Dry ingredients, mix together in a bowl:
-2 c flour
-2 c sugar
-pinch salt
-1 tsp baking soda

Wet ingredients one, heat together in a pot on the stove:
-1/2 c butter (or crisco, or pork lard)
-1/2 c oil (safflower is best but I've used olive and peanut)
-3 TB cocoa (good old Hersheys is traditional, use what you want)
-1 c water
I strongly suggest letting this return to room temperature before use; my mother never did, and would just throw everything together and stir. Why she never wound up with scrambled eggs or nasty gelatinized flour is beyond me. She defied the laws of physics in many ways; this is just more proof she was really a superhero.

Wet ingredients two
-2 eggs, lightly beaten
-1/2 c milk
-1 tsp vanilla extract (actual vanilla bean scrapings are wonderful, but awfully fancy for my family)
A slug of Bailey's Irish Creme is dandy, too, but I come from teetotalers, so it's another non-traditional touch.

Once everything is at room temperature, put it all together in one bowl and mix it all up. I do it by hand with a whisk - not involved enough to get the mixer dirty. The batter will be runny; I usually put it in a pitcher and pour it into the cupcake tins. I use paper liners for the cupcake tins instead of buttering, etc. Bake at 350 degrees F for about 20 minutes. They will be set, but still moist on top. I don't gauge it by moistness, but pull them out the instant the paper liners start to shrink away from the sides of the tins. Should make two dozen normal-sized cupcakes. You can ice these, but as often as not I scarf 'em down as-is. They're that good. My oil and butter substitutions have turned this into what is technically a chiffon cake, so experienced bakers, keep that in mind.

These should be made for all life-changing occasions, good or bad, in keeping with the tradition. Birthday, graduation, broken arms, chicken pox, you name it. If there was a crisis or a happy event in my family, someone was out in the kitchen making a batch of these. They got mentioned at my grandmother's funeral. We should have served them there. Grandma would have approved.

Enjoy. I think I need a cupcake.


Netter said...

I'm with you on the dark chocolate. I'm very sensitive to bitter flavors. I did read somewhere that the ability to taste bitter diminishes as you age; maybe someday I will do as Hubby tells me and grow up and start drinking coffee. I <3 Lindt, too.

Alwen said...

We just polished off a batch of chocolate-chip cupcakes, and now I'm wanting more!

I knew when I saw the post title I should have just covered my eyes and done the visual equivalent of "la la la".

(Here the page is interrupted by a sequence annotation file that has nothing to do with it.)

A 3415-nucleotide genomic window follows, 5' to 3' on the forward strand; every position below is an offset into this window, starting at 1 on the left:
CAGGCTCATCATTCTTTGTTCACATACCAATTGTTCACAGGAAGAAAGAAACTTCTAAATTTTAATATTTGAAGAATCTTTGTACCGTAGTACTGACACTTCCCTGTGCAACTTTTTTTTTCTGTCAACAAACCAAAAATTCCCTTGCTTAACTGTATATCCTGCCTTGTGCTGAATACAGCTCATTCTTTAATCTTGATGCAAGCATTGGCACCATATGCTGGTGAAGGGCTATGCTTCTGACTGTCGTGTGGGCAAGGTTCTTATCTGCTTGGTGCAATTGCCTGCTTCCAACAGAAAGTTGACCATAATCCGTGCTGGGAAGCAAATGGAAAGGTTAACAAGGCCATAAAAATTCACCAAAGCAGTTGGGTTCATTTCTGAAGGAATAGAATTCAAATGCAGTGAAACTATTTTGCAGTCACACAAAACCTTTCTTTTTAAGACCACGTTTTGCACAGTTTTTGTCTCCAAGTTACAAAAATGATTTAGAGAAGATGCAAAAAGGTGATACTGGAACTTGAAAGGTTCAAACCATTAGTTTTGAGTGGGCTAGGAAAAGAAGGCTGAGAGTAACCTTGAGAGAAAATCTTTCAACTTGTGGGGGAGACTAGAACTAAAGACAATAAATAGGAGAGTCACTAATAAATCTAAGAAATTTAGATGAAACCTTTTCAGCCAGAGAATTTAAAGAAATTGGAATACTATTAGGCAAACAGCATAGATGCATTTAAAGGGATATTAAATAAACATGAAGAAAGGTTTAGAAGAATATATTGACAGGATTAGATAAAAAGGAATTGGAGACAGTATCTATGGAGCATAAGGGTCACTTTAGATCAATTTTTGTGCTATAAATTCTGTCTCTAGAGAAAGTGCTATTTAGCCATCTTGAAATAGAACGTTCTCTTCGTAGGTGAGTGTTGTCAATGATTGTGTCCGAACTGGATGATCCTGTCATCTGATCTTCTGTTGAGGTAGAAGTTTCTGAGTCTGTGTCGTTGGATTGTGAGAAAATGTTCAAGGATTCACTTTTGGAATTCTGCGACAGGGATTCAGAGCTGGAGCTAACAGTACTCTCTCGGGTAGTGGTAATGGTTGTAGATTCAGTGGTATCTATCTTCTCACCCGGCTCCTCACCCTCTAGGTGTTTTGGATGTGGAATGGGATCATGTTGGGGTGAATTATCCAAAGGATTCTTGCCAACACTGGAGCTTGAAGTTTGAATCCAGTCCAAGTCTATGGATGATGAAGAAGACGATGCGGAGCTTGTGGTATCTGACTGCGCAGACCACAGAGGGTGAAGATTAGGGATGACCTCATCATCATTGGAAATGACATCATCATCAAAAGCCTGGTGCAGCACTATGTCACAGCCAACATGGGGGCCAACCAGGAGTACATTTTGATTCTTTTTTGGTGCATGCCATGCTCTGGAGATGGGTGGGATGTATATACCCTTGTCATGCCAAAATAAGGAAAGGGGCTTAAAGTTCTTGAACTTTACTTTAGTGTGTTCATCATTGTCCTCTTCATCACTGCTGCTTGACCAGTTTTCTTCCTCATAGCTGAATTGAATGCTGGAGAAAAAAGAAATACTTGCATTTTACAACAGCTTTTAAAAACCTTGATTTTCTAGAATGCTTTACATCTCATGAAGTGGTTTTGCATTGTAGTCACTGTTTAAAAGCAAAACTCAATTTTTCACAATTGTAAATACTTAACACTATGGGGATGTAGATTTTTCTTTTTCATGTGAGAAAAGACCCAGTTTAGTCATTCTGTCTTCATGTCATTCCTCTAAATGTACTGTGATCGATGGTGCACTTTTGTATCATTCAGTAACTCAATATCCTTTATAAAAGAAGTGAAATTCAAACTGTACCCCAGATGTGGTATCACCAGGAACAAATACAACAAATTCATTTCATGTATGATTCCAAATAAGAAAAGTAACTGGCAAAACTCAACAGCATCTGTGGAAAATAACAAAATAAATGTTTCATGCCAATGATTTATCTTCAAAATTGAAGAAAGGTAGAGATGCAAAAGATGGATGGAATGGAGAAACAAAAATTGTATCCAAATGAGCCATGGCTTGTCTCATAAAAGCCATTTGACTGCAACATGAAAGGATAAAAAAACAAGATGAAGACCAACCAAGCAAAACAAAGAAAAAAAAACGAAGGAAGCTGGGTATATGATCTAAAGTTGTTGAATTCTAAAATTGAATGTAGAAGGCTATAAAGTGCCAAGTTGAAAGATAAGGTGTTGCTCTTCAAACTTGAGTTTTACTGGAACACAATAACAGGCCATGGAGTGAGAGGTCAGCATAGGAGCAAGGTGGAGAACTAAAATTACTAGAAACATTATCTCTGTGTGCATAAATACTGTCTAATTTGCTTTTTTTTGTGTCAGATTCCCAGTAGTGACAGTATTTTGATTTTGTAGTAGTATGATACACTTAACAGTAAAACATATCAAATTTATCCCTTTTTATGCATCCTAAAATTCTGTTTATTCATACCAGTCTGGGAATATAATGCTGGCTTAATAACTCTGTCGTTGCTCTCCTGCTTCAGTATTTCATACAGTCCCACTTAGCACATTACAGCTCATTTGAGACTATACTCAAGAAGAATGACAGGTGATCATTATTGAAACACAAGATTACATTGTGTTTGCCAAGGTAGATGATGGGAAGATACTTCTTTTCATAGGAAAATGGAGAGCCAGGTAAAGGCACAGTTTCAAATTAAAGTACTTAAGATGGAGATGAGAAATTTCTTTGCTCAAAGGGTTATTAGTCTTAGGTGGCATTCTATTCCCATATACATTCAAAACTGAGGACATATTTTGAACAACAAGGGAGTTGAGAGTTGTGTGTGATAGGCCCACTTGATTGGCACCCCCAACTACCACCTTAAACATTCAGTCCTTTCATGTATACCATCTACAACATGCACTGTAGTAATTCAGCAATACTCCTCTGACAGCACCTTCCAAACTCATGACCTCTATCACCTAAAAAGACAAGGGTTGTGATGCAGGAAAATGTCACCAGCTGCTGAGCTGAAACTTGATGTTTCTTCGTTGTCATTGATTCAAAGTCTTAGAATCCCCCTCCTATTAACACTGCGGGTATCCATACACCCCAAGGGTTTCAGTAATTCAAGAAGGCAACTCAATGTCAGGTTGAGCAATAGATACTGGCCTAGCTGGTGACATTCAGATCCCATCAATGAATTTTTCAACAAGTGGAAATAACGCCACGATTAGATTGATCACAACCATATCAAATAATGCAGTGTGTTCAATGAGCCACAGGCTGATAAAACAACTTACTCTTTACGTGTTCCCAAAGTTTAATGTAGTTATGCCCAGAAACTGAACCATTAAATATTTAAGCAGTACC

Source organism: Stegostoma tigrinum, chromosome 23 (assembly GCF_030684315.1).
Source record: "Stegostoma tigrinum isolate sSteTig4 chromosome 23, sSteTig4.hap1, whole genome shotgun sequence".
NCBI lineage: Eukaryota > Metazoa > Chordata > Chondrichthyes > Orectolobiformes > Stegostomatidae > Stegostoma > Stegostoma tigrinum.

Alwen said...

Oh, yeah, I should have said:

Of tasters, non-tasters, and partial tasters, I'm a partial. I have the heavy tastebud spot just behind the tip of my tongue.

When I eat bitter stuff, I always press that spot against the alveolar ridge just behind my teeth to mask those tastebuds off.

It was really cool when I found out about partial tasters, because now I know why I do that!

Donna Lee said...

I like dark chocolate but not these new super dark bars. They are bitter. My husband loves them. I like me a good old Hershey bar with a glass of milk. Now I have to go make some brownies for desert tonight.

Leonie said...

Yay for the chocolate topic, thought it might be a good one for you! We in Australia are spoilt for milk chocolate, my husband is very partial to Cadbury Dairy Milk chocolate, myself I can't go past Lindt. There is an Easter rule in our house, no chocolate less than Cadbury, so sorry Hershey would lose out there. I have just received 1.5 kg of Lindt Callebaut Milk and Dark buttons that I think will have to be used for this recipe (I keep diving in and eating them by the handful-yummo!) Will have to wait to make your recipe for a couple of days though as two of my three little ones have had a tummy bug and are only just getting back on real food today-I think chocolate muffins might just be a little too rich and there's no way they would let me eat them in peace!!! Keep up the excellent blog, it is always good reading.

Cam-ee said...

Hey, where did you get that info about the taste confusion being defaulted to 'bitter'? It's something I'm interested in

Amy Lane said...

abso-fucking-lutely awesome. I shall pass this puppy on.

And Chicken, who wants to cook, will make these,they sound awesome.

Louiz said...

Interesting about the taste buds - wonder if that's related to the ability to eat mega-super-hot chilis (or in my case, not to)?

As an aside, dark chocolate can taste less bitter if it's just out of the fridge. Not that I won't eat it warm and melty - I love the darker chocolate and actually find the lighter it is the more overly sweet I find it... I can barely eat white chocolate.

Roxie said...

Amazing how varied the human is in the details. Some people have extra color receptors in the eyes, some are color-blind. Some have extra taste receptors, and some get only sweet, salty, sour, bitter and savory. I have heard that there are people who can feel colors with their fingertips. And heaven knows the hearing acuity varies widely. What a fascinating, thought-provoking blog you run!

Amy Lane said...

The chocolate cake recipe? Yeah. Want. Mmm... And seriously-- Chicken wants to bake brownies--I'm going to ask her if she wants to use yours...